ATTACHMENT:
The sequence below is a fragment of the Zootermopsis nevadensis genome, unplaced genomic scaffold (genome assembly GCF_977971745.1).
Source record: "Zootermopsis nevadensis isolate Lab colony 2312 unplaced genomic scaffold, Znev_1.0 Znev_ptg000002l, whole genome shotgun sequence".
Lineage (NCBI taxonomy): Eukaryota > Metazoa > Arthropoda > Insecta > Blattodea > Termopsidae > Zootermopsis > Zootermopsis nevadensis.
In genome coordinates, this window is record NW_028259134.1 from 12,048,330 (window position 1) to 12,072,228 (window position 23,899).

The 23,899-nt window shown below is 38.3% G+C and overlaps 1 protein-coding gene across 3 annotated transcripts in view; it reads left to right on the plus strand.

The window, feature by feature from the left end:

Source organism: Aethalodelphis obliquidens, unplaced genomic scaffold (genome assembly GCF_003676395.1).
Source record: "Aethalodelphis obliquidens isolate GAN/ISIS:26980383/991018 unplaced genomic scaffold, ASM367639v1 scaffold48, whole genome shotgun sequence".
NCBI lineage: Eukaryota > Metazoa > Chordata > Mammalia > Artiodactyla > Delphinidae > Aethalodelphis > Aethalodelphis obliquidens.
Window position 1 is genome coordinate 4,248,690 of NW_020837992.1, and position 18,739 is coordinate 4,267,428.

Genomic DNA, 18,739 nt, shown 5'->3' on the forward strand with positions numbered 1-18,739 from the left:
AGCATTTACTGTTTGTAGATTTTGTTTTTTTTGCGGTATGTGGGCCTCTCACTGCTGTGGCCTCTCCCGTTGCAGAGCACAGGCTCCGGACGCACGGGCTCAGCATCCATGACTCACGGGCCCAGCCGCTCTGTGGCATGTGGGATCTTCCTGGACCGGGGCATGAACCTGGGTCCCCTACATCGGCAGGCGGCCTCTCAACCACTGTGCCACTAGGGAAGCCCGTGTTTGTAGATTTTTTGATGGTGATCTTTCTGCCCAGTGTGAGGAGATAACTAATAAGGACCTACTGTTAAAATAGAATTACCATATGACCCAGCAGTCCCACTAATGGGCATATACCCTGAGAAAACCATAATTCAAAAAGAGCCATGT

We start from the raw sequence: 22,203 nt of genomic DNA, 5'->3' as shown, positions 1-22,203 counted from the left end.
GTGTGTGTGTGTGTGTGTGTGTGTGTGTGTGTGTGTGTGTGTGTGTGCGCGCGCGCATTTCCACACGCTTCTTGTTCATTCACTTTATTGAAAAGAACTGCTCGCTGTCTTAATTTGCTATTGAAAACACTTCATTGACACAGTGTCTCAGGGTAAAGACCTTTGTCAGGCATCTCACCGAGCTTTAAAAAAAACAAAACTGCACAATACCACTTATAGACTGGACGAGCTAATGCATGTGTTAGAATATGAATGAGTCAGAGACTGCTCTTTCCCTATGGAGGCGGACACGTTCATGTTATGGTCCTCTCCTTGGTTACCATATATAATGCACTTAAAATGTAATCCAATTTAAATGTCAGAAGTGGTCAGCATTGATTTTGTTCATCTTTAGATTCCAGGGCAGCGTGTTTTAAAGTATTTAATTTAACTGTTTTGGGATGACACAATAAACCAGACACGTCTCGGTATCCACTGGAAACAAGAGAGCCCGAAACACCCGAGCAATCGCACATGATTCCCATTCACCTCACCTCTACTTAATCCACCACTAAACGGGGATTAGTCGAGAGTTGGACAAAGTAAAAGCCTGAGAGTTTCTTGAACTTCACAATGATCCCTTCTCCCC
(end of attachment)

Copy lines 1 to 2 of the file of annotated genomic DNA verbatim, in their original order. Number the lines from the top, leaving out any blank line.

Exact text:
The sequence below is a fragment of the Zootermopsis nevadensis genome, unplaced genomic scaffold (genome assembly GCF_977971745.1).
Source record: "Zootermopsis nevadensis isolate Lab colony 2312 unplaced genomic scaffold, Znev_1.0 Znev_ptg000002l, whole genome shotgun sequence".